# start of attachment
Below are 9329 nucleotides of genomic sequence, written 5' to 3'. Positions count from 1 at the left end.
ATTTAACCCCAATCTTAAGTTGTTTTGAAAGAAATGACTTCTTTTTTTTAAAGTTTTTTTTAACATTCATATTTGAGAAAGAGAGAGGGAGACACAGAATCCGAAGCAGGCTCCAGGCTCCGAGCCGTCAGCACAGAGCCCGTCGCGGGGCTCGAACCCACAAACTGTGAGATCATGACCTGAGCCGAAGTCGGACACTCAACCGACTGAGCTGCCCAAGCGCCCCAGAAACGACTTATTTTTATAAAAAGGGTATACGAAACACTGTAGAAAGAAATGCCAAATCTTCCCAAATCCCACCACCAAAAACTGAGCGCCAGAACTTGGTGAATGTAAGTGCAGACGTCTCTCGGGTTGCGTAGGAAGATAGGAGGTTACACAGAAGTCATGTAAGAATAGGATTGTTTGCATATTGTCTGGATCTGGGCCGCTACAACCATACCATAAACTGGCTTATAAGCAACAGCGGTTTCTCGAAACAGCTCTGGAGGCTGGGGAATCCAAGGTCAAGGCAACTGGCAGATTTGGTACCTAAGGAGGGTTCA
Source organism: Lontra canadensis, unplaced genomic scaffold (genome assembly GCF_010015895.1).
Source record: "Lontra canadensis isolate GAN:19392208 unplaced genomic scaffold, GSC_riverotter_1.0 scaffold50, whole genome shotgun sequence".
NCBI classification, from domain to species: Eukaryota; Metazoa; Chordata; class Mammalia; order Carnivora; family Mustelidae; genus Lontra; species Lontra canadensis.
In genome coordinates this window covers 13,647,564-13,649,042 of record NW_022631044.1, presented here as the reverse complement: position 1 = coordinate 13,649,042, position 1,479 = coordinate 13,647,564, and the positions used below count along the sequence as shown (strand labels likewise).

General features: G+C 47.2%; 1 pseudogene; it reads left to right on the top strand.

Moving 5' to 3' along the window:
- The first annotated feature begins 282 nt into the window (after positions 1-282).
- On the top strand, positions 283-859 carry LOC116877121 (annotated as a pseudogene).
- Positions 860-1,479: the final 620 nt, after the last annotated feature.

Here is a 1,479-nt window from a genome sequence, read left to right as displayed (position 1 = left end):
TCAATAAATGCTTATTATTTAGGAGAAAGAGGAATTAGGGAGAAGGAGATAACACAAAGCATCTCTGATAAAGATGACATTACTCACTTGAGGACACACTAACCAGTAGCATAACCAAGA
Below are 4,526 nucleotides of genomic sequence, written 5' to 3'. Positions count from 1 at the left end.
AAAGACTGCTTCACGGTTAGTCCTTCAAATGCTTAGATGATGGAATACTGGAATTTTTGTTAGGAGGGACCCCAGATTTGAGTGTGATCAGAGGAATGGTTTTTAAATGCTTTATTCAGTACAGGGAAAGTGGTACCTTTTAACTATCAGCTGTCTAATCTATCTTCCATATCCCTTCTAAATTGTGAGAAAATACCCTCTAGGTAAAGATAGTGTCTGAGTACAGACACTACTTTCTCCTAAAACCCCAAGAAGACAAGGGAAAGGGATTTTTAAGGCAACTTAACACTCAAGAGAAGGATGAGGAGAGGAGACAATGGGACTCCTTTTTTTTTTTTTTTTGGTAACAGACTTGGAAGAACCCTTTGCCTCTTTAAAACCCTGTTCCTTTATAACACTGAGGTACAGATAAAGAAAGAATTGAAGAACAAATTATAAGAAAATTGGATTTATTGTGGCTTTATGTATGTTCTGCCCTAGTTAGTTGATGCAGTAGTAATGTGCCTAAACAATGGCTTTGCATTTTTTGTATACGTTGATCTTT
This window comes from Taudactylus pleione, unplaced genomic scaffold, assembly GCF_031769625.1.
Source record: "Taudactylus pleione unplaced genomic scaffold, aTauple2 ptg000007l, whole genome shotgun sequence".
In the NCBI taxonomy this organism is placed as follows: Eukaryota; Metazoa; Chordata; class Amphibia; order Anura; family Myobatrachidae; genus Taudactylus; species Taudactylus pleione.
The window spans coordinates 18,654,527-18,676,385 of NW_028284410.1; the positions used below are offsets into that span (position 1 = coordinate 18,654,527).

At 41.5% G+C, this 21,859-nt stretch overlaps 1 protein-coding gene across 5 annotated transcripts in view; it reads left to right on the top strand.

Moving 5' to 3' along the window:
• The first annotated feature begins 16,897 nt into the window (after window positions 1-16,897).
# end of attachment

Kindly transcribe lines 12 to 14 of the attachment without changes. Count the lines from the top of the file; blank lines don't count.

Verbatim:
Here is a 1,479-nt window from a genome sequence, read left to right as displayed (position 1 = left end):
TCAATAAATGCTTATTATTTAGGAGAAAGAGGAATTAGGGAGAAGGAGATAACACAAAGCATCTCTGATAAAGATGACATTACTCACTTGAGGACACACTAACCAGTAGCATAACCAAGA
Below are 4,526 nucleotides of genomic sequence, written 5' to 3'. Positions count from 1 at the left end.